For near-term mining in space, we can mine the Moon or we can mine Near Earth Asteroids (NEAs). This series of posts discusses asteroids. What type of asteroid is best for space mining? As we saw previously, asteroids can be completely different from one another in their composition because of the different ways they formed. Some came from undifferentiated (“primitive”) bodies while others came from protoplanets big enough to differentiate. That is, they were big enough to melt and separate into metal, heavier minerals, and lighter minerals forming a core, mantle, and crust. Among the basic types of asteroids there are many, many subcategories. Much of what we know about asteroids comes from studying meteorites that have fallen onto the Earth. These do not give us a complete sampling of all the asteroids, so for those we cannot physically reach yet we must learn what we can with telescopes. Therefore, they are classified according to the pattern of how they absorb and reflect light (what we can see in the telescope), their spectrum. That tells how much sunlight is reflected by an asteroid at each wavelength of the light.
Asteroid Spectral Types
Just like the classification of meteorites found on the Earth, the classification of asteroids has several major categories and many subcategories. Research is still ongoing to understand asteroids and so there are competing classification systems.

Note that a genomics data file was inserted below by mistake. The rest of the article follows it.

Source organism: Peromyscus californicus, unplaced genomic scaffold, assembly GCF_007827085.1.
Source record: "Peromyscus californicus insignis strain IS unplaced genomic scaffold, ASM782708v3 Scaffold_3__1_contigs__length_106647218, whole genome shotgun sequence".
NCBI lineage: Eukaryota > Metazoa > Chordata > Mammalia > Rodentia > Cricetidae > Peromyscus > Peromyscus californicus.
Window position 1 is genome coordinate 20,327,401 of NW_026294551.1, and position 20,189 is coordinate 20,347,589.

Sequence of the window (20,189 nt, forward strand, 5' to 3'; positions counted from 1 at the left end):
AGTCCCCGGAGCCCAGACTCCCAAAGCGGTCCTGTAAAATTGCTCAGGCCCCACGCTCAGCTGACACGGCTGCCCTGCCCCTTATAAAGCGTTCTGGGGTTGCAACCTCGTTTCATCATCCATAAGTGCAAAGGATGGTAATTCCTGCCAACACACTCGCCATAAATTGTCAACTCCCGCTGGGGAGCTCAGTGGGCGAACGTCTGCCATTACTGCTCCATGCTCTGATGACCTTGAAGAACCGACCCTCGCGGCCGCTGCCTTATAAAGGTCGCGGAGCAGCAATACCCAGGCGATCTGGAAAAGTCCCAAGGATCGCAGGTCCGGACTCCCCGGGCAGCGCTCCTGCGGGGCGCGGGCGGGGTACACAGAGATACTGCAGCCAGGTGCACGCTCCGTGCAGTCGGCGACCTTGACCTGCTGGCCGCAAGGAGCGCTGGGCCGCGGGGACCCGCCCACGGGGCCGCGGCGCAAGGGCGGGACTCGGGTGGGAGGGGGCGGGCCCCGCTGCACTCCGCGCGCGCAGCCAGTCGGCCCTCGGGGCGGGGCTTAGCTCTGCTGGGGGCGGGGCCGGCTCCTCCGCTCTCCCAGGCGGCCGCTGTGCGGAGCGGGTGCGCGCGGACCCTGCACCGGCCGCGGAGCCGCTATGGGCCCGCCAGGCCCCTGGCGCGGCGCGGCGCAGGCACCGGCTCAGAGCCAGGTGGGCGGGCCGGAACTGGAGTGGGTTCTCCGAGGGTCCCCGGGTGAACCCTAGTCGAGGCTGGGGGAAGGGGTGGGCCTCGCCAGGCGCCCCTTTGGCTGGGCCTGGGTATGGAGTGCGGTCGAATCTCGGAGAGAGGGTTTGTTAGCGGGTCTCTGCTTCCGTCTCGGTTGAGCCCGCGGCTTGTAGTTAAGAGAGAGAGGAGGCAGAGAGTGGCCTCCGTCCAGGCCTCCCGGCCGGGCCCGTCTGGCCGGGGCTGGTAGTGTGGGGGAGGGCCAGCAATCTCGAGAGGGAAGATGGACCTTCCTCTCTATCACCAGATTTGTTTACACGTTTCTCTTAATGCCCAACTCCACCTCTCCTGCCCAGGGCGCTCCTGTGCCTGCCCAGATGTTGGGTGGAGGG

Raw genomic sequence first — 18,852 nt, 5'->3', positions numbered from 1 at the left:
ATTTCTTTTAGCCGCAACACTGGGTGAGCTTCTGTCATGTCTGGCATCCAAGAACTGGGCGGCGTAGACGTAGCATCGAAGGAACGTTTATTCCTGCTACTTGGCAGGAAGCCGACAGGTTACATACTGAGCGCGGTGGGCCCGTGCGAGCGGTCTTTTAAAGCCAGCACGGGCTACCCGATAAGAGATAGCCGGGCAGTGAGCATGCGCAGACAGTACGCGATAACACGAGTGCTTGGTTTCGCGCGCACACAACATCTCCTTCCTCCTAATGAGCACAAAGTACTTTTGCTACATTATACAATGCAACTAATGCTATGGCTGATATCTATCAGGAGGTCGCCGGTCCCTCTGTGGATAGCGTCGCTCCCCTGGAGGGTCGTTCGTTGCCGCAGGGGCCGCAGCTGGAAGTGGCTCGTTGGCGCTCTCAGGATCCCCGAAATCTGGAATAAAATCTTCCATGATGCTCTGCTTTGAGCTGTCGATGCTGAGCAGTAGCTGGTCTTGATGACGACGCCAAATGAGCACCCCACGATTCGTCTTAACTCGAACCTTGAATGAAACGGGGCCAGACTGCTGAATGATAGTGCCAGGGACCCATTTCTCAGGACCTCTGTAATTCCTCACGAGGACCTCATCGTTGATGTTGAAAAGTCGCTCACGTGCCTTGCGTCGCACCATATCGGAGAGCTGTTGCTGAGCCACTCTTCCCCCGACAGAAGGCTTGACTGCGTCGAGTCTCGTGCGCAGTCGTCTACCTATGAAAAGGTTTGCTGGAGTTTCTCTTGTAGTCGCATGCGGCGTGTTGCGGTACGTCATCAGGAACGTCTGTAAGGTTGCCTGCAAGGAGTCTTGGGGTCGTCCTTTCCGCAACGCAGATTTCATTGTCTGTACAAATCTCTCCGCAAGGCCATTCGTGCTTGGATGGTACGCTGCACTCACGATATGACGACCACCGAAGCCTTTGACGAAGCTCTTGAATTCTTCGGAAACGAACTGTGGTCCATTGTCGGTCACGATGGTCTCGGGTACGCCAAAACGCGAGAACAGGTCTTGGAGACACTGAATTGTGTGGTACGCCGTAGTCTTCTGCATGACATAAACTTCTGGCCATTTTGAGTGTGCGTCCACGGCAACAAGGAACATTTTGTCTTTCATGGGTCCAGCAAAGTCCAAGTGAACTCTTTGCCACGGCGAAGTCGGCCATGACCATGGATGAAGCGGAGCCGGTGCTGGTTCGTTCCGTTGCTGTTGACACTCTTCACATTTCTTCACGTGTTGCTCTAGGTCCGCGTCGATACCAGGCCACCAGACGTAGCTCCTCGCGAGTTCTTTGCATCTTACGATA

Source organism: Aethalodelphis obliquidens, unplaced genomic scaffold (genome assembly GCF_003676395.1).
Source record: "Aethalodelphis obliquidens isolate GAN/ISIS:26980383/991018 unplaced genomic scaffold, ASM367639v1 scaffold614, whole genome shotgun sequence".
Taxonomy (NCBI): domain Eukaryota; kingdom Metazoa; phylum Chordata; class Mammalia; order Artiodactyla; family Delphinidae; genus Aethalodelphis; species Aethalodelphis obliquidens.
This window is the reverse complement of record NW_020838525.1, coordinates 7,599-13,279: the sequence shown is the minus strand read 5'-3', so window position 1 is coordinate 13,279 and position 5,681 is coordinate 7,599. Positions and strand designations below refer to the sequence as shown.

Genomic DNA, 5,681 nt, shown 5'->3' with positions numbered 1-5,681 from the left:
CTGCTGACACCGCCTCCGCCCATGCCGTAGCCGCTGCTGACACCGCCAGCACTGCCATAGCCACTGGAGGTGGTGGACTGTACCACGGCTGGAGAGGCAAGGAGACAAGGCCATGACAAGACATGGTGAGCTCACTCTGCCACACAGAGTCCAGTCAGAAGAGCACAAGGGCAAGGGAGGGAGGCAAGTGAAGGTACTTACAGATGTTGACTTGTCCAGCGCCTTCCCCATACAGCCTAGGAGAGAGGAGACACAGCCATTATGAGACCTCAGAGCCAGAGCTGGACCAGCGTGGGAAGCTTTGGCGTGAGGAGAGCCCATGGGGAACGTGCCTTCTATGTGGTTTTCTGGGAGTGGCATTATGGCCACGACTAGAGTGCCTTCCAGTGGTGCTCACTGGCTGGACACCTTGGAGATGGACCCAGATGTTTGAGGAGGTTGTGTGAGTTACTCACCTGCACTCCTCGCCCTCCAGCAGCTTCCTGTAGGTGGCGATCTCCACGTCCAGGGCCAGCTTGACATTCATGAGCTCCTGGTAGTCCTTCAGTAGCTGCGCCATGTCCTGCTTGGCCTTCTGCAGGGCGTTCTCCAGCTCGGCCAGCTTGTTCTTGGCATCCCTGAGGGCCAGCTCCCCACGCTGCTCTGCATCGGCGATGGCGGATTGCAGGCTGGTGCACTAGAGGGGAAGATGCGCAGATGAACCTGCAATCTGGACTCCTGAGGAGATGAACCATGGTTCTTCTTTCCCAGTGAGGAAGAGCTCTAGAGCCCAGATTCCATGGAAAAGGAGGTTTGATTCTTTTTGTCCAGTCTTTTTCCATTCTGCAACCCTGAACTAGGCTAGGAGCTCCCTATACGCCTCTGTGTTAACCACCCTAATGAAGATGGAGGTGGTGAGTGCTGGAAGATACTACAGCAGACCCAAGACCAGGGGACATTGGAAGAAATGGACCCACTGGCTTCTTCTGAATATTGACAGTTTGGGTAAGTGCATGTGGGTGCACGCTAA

Understanding the asteroid spectra is complicated by something that occurs in space known as space weathering. That is, solar wind wears material off the asteroid, and foreign material accumulates by gravity onto the asteroid, changing the appearance of its outer surface. Fortunately we have been making progress in understanding how space weathering changes the spectra, so we are getting better at subtracting out these effects.
There is no need to go into too much detail. We need to know only a few main points for mining the asteroids and they are pretty straight-forward. So here they are.
|Spectral Type||Similar to What Meteorite Type||Resources||Purpose|
|Type C||carbonaceous chondrite||water + metal + organic compounds||rocket propellants and other consumables for space missions + metal for 3D printing of hardware to use in space + making rubber or plastic or methane for rocket fuel or CO2 for plants|
|Type S||LL chondrite||platinum group metals||sell on Earth for use on Earth|
|Type M||iron meteorite||metals including platinum group metals||manufacturing large hardware items in space for colonization or larger missions and/or for sale on Earth|